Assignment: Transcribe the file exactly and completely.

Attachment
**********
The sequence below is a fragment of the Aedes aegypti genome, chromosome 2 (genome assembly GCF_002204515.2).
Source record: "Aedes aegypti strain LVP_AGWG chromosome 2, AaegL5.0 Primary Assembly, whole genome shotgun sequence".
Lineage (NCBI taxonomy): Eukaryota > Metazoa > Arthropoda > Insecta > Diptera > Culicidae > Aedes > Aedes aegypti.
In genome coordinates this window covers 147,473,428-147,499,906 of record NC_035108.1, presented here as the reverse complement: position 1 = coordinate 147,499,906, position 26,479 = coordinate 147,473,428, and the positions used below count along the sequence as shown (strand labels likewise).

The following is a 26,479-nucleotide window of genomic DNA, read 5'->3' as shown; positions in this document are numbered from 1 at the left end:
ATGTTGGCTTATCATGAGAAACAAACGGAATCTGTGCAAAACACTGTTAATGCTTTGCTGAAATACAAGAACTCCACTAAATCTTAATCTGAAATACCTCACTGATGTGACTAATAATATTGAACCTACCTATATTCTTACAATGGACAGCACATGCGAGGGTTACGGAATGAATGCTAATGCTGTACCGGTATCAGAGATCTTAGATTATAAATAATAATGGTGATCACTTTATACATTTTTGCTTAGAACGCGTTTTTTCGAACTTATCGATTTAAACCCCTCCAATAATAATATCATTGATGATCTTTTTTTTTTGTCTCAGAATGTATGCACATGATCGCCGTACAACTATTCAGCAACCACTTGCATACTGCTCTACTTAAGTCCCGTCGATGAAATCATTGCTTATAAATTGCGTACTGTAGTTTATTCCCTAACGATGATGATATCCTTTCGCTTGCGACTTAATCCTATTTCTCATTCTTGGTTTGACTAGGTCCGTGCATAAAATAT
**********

The sequence below is a fragment of the Aedes aegypti genome, chromosome 2 (genome assembly GCF_002204515.2).
Source record: "Aedes aegypti strain LVP_AGWG chromosome 2, AaegL5.0 Primary Assembly, whole genome shotgun sequence".
Lineage (NCBI taxonomy): Eukaryota > Metazoa > Arthropoda > Insecta > Diptera > Culicidae > Aedes > Aedes aegypti.
In genome coordinates this window covers 147,473,428-147,499,906 of record NC_035108.1, presented here as the reverse complement: position 1 = coordinate 147,499,906, position 26,479 = coordinate 147,473,428, and the positions used below count along the sequence as shown (strand labels likewise).

The following is a 26,479-nucleotide window of genomic DNA, read 5'->3' as shown; positions in this document are numbered from 1 at the left end:
ATGTTGGCTTATCATGAGAAACAAACGGAATCTGTGCAAAACACTGTTAATGCTTTGCTGAAATACAAGAACTCCACTAAATCTTAATCTGAAATACCTCACTGATGTGACTAATAATATTGAACCTACCTATATTCTTACAATGGACAGCACATGCGAGGGTTACGGAATGAATGCTAATGCTGTACCGGTATCAGAGATCTTAGATTATAAATAATAATGGTGATCACTTTATACATTTTTGCTTAGAACGCGTTTTTTCGAACTTATCGATTTAAACCCCTCCAATAATAATATCATTGATGATCTTTTTTTTTTGTCTCAGAATGTATGCACATGATCGCCGTACAACTATTCAGCAACCACTTGCATACTGCTCTACTTAAGTCCCGTCGATGAAATCATTGCTTATAAATTGCGTACTGTAGTTTATTCCCTAACGATGATGATATCCTTTCGCTTGCGACTTAATCCTATTTCTCATTCTTGGTTTGACTAGGTCCGTGCATAAAATAT